Democratic Sen. Kirsten Gillibrand of New York, who has been fighting for years to change the way the military prosecutes sexual assault cases, is poised to finally remove those cases from the military’s chain of command after the Pentagon’s civilian leader endorsed the change last week.
But a major showdown is looming between lawmakers and military leaders over how the US armed forces overhaul their justice system to try to curb sexual assault within the military.
The lawmakers pushing for one of the most sweeping changes to the military’s judicial code in recent memory say they still are concerned that the military — and its allies in Congress — will try to water down changes they argue are necessary after Pentagon leaders have repeatedly failed to address the problem of sexual assault.
As Defense Secretary Lloyd Austin endorsed the removal of sexual assault and other related cases from the military’s chain of command last week, a key Senate opponent to changing the military’s judicial code released letters from all of the Joint Chiefs of Staff written in May that raised concerns about making broad changes to the military justice system.
At issue now is how the military handles other major crimes beyond sexual assault. While Joint Chiefs Chairman Gen. Mark Milley expressed openness to changing the way sex crimes are prosecuted in the military, Gillibrand and GOP Sen. Joni Ernst of Iowa have written legislation that would move the decision to prosecute sexual assault, as well as most felony cases in the military, to independent prosecutors, away from military commanders.
Gillibrand argued that professional prosecutors, not commanders, should handle the prosecution decision for nearly all major felony cases, to address both the problem of sexual assault cases as well as a disparity in prosecutions affecting minority service members.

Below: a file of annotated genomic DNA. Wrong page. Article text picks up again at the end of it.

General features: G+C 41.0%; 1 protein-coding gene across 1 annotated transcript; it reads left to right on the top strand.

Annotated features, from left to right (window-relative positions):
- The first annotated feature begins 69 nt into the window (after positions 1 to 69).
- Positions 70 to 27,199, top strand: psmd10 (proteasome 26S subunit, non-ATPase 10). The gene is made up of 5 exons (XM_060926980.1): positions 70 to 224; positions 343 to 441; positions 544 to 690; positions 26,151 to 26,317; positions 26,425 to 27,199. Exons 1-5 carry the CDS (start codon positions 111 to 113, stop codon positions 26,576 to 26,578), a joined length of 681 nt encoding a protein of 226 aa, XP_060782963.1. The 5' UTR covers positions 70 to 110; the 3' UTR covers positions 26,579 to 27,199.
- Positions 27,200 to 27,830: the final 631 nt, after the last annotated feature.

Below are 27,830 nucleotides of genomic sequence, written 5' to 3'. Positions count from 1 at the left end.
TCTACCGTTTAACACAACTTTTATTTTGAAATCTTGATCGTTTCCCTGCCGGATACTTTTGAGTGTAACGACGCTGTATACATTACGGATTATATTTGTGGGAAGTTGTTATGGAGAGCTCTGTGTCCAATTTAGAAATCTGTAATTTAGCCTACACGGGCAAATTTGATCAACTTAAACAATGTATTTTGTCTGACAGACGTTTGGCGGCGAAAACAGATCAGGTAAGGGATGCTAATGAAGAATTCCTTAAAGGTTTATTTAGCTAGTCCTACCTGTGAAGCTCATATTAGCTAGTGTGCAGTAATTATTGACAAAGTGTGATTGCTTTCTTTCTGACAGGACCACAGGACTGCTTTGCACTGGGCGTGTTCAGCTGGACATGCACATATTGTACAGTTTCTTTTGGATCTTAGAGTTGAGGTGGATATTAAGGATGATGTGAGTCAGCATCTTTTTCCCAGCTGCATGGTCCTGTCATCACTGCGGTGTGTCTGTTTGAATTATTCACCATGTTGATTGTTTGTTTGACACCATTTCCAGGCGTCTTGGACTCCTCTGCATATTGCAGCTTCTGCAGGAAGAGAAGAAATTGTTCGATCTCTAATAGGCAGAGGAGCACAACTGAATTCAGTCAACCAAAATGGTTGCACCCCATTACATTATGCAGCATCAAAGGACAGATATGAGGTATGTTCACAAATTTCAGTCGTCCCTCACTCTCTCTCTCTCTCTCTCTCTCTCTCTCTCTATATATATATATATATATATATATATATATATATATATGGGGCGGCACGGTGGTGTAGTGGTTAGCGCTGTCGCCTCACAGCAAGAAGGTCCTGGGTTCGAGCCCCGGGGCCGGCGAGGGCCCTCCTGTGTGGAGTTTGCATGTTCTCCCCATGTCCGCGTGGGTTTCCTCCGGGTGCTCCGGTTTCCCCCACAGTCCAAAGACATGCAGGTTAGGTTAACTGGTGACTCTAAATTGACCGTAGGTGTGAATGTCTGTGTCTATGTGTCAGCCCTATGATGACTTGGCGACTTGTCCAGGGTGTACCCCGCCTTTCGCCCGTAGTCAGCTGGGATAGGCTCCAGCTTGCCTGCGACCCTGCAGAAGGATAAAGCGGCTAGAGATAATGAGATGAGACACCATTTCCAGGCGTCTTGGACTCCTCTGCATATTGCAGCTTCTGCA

“I believe that the only reform that can address the two issues that are problematic — one, the prosecution of sexual assault in the military, and two, the racial disparities against black and brown service members — is to have a bright line at all felonies and take them out as chain of command against trained military prosecutors,” Gillibrand said.
But the Joint Chiefs raised concerns that taking the decisions over prosecuting most major crimes from commanders would harm their ability to maintain order and discipline in their ranks — a similar argument military leaders have previously made about sexual assault cases. Instead, they wrote that any change should be limited to sexual assault and other related crimes.
“Diverting nearly all serious offense to judge advocates could be counterproductive to our prevention efforts, which emphasize the critical responsibility of senior leaders,” Chief of Naval Operations Adm. Michael Gilday wrote in his letter.
The chiefs’ letters, which were written in May but released last week by Sen. Jim Inhofe of Oklahoma, the top Republican on the Senate Armed Services Committee, caught Gillibrand and Ernst by surprise. They underscored the tension between the lawmakers and military leaders as the changes are being debated by Congress.
Ernst told CNN it was a “problem” that she hadn’t been informed about the letters.
“I am disappointed in our military leadership. What they are trying to do is create what we see or what we call a ‘pink court,’ ” Ernst told CNN. “By separating certain crimes out, rather than all serious crimes, I think they have made a huge mistake.”
Despite the consternation about Gillibrand’s legislation, Austin’s endorsement of having independent prosecutors handle sexual assault causes is a significant victory for Gillibrand, who has repeatedly pushed for the change and has forced Senate votes on the matter since the Obama administration.